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Annenberg School of Communication and Journalism University of Southern California

Getting It Right

Clear, conversational and concise writing is the foundation of a quality newscast, and the best way to write a great story is to first understand it.

Whether it's the top story of the day, breaking news or even a fun kicker to end the show, we should aim to tell our viewers the best possible version of the story, not just the most convenient.

Under tight deadlines and in the chaos of the newsroom, it's easy to take the easy way out. There is a temptation to skim the headlines, browse the wire copy and just watch a few seconds of video. While this saves time in the short term, it's actually a trap, because it is much harder to write a story with only a superficial understanding of it.

With as little as 15 to 30 seconds to tell a story sometimes, our job is to sift through a lot of information and deliver the most critical facts and latest information to our audience. To do so, we must know the story.

One of the most important ways to understand the story is to read the wire copy thoroughly. Taking the extra five to 10 minutes to research, read and highlight important elements really does pay off in the end. If there's something that's hard to understand, sometimes some extra research is exactly what is needed to inspire our writing and give our viewers context for the newest information.

For example, this week, we reported a story about James Holmes, the suspect in the Aurora theater shooting. The story was a big development in the case. We only had a short 30 second voiceover to explain the legally-nuanced story. Essentially, his lawyers announced Holmes would plea guilty to avoid the death sentence. But, the tricky part of the story is that the announcement was only a plea offer made to the prosecution, not a formal plea deal. The deal had not been formally accepted by the prosecution, so our writing had to reflect the ongoing nature of the story. We had to explain that the trial was still scheduled, since the offer had not been accepted. Without a thorough reading of the wire copy and basic understanding of the American judicial system, it would be very easy to trip up over this story. I think we did a great job in the end.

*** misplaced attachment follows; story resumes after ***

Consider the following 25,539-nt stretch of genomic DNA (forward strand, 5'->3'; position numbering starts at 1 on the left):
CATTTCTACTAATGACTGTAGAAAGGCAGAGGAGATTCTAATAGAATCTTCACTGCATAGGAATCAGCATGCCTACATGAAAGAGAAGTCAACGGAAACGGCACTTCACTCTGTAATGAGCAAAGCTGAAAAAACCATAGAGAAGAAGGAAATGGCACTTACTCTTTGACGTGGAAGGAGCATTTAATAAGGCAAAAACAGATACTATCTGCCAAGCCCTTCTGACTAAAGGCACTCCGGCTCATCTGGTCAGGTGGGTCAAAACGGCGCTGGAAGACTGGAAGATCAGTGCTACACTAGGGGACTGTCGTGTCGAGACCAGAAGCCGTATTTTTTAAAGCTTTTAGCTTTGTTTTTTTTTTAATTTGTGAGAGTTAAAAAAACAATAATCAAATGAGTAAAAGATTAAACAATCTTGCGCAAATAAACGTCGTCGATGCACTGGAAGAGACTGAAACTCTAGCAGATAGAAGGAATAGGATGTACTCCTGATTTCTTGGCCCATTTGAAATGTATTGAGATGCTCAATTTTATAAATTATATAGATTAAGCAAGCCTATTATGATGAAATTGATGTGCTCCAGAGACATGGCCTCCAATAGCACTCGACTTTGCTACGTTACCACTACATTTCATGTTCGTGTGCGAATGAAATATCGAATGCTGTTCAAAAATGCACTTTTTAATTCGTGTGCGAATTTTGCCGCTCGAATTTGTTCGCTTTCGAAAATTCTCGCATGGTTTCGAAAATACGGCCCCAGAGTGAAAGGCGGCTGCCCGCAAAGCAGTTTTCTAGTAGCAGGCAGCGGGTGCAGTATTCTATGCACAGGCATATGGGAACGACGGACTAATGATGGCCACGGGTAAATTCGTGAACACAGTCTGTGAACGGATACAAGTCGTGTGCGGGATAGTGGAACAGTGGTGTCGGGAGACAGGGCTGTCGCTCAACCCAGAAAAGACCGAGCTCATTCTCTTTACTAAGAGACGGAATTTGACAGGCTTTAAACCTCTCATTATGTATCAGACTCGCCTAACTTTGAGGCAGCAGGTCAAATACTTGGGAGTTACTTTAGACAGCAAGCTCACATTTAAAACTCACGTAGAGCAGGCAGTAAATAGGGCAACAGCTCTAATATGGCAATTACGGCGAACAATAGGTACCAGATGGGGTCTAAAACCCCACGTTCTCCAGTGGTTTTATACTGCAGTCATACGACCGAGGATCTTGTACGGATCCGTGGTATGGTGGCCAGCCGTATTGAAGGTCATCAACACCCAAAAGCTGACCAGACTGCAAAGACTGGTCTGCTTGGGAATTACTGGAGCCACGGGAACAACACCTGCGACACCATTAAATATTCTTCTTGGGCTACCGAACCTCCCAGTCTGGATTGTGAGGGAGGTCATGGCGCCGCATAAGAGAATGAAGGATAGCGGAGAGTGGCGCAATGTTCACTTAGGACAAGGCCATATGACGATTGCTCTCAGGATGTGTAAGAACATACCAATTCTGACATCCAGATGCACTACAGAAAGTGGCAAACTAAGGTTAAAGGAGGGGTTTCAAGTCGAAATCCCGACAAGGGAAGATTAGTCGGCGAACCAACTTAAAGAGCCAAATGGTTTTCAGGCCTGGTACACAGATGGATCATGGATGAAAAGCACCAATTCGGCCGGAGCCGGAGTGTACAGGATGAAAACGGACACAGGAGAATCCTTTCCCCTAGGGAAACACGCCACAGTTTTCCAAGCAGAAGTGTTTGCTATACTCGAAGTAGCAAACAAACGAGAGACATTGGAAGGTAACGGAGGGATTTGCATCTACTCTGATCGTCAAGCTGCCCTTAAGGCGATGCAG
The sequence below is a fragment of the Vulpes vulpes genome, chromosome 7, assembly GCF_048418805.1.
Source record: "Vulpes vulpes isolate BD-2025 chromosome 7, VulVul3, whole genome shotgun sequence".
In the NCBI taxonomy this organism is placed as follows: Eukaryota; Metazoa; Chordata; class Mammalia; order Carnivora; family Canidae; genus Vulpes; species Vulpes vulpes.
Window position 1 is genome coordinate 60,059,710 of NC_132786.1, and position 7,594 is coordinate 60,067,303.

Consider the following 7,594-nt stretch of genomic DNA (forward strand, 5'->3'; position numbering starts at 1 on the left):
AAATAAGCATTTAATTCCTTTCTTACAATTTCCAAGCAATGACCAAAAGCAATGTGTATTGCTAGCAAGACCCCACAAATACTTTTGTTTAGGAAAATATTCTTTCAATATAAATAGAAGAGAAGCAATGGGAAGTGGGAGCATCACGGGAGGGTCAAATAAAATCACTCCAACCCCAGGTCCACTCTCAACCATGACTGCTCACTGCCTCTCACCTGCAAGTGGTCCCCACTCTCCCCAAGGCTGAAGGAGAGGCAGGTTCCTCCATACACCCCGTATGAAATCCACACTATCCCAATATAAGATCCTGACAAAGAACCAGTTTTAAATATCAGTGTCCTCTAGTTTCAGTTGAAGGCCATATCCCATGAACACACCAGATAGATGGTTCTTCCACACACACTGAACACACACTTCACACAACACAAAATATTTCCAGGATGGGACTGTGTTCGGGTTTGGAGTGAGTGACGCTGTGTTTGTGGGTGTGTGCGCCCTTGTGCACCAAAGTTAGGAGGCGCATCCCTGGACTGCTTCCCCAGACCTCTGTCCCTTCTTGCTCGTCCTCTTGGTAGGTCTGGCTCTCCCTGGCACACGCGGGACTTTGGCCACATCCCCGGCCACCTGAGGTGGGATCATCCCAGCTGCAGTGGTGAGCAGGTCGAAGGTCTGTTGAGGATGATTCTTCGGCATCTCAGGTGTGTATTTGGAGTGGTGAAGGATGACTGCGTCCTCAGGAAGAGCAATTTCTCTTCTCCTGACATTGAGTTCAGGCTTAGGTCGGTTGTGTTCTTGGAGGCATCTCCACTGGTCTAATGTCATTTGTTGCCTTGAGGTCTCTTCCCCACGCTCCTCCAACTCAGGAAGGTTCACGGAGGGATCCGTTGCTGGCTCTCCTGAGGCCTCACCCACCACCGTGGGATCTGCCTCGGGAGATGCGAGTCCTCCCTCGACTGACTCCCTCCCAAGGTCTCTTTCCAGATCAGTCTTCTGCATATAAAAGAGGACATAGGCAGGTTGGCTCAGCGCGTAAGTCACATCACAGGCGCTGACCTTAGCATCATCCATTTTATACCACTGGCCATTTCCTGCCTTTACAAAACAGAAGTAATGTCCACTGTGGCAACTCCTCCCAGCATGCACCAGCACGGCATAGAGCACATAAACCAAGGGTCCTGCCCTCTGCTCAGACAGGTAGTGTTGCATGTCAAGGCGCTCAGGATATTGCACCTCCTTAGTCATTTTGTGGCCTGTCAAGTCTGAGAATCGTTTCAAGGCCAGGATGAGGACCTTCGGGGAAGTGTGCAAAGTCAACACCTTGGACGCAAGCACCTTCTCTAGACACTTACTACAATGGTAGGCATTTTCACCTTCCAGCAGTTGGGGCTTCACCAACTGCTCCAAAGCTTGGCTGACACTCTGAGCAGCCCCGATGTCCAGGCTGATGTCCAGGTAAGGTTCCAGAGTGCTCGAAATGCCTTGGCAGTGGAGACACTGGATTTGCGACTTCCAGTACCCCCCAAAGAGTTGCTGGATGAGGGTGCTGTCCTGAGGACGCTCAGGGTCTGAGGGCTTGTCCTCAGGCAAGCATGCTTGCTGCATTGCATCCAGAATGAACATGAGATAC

Another story was about a cancer study in which researchers discovered DNA markers that could help researchers and doctors more accurately predict a person’s chance of developing cancer. The first version of the story that was written was very vague. The multimedia journalist on the story asked for some guidance, so together we read through the entire news wire story. From this, I better understood the story too. To help us brainstorm a better way to write the story, I told her to think about answering questions that she would ask herself. How legitimate is the study? (i.e. How many people were studied?) What does this research mean for people who are worried about cancer? After doing this exercise to delve into the details, the second version of the story was much more clear, informative and interesting, and therefore more valuable to our audience.

Last but not least, it’s extremely important to check the news wires for any updates throughout the day. It's always a relief when we can finish stories early in the day, but the beauty and limitation of a 6 pm newscast is if anything changes anytime before the story airs, we must update it with the latest information.

Ultimately, quality writing really is the cornerstone of a top-notch newscast. Without it, our audience might as well just skim headlines on Google News or scroll through Twitter. We have the ability and responsibility to be storytellers and our audience deserves to feel engaged and informed. Our shows will really shine if we each take the time to invest ourselves in the stories and make the effort to understand both the details and the big picture.

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